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Fancy a power nap between meetings? Your boss may not be keen on the idea, but doctors are. Studies show that catching winks in intervals of 20 to 40 minutes when you’re feeling groggy, stressed or run down can improve your overall health, though other studies suggest that longer naps can help sleepy minds tackle more complicated brain tasks. Overall, whether you need rest or relaxation, the benefits of napping can help you in a pinch.
Here are four more benefits of napping to remember when you want a little impromptu shuteye.
1. Naps can make you perform better at work.
Naps can improve attentiveness, enhance performance and reduce the occurrence of mistakes and accidents. “A study at the National Aeronautics and Space Administration (NASA) on sleepy military pilots and astronauts found that a 40-minute nap improved performance by 34% and alertness by 100%,” according to the National Sleep Foundation.
2. The effect of naps last throughout the day.
The increased alertness you experience directly after a brief stint in dreamland may linger well into your day. If you typically feel sleepy after lunch, researchers say a short nap in your car or somewhere private could help you avoid tiredness until you tuck in later for the night.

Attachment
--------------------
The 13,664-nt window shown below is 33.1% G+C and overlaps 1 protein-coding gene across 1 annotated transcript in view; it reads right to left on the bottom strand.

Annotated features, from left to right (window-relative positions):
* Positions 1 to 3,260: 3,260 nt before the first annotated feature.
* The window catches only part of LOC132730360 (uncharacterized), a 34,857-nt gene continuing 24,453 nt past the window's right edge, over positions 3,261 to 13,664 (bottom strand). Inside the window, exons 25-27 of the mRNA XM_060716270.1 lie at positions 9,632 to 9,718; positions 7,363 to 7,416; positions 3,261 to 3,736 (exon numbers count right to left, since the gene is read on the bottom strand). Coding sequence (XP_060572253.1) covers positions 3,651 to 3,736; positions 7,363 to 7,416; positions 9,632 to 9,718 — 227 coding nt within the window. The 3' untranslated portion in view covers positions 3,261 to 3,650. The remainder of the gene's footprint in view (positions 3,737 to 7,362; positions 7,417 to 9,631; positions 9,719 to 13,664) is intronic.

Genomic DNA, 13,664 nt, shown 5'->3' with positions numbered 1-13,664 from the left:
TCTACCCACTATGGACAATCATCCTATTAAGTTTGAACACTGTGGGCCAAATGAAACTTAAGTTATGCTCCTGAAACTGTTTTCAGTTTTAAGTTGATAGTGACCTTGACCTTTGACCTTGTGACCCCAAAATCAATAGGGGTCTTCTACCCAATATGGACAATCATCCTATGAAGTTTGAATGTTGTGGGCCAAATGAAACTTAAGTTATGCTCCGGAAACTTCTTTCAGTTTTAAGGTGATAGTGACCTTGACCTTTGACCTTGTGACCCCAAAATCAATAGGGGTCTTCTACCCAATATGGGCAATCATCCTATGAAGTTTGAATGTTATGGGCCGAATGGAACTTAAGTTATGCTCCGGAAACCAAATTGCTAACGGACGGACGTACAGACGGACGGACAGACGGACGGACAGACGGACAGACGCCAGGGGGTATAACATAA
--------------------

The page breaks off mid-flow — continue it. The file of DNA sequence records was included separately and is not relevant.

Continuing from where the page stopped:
3. Napping can help you conquer narcolepsy.
Scheduled napping has proven successful for some sufferers of narcolepsy, a condition marked by excessive uncontrollable daytime sleepiness. According to the Sleep Medicine Centers, up to three 20-minute naps scheduled naps throughout the day can help you avoid unexpected dozing.
And if you suffer from insomnia, an inability to fall asleep, here’s another truth bomb: Drinking a glass of tart cherry juice before tucking yourself in can help induce sleep. Research shows that it helps some insomniacs sleep deeper, says Dr. Robert Oexman, director of the Sleep to Live Institute. Tart cherry juice is a source of phytonutrients and melatonin, both of which can help you sleep longer and with less grogginess the morning after.
4. Naps provide some of the same psychological benefits as going on vacation.
Can’t get away on vacay? The psychological benefits of naps are similar to those you experience when you go on vacation after being in a no-work-all-play mode. And they’re an easy way to sneak in that overdue relaxation.
Michael Breus, a clinical psychologist and specialist in sleep issues says that small naps can work as a “mini-vacation-in-place.” Employees who nap feel more refreshed, less stressed and more loyal to their jobs, helping them achieve a better work-life balance.
What do you think of these benefits of napping? Will you be taking a few more naps this week?
This article was originally published on Dec. 17, 2017